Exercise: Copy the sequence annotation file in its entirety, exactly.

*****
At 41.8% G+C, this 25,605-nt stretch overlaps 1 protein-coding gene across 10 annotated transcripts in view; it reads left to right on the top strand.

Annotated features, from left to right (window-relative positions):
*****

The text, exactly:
At 41.8% G+C, this 25,605-nt stretch overlaps 1 protein-coding gene across 10 annotated transcripts in view; it reads left to right on the top strand.

Annotated features, from left to right (window-relative positions):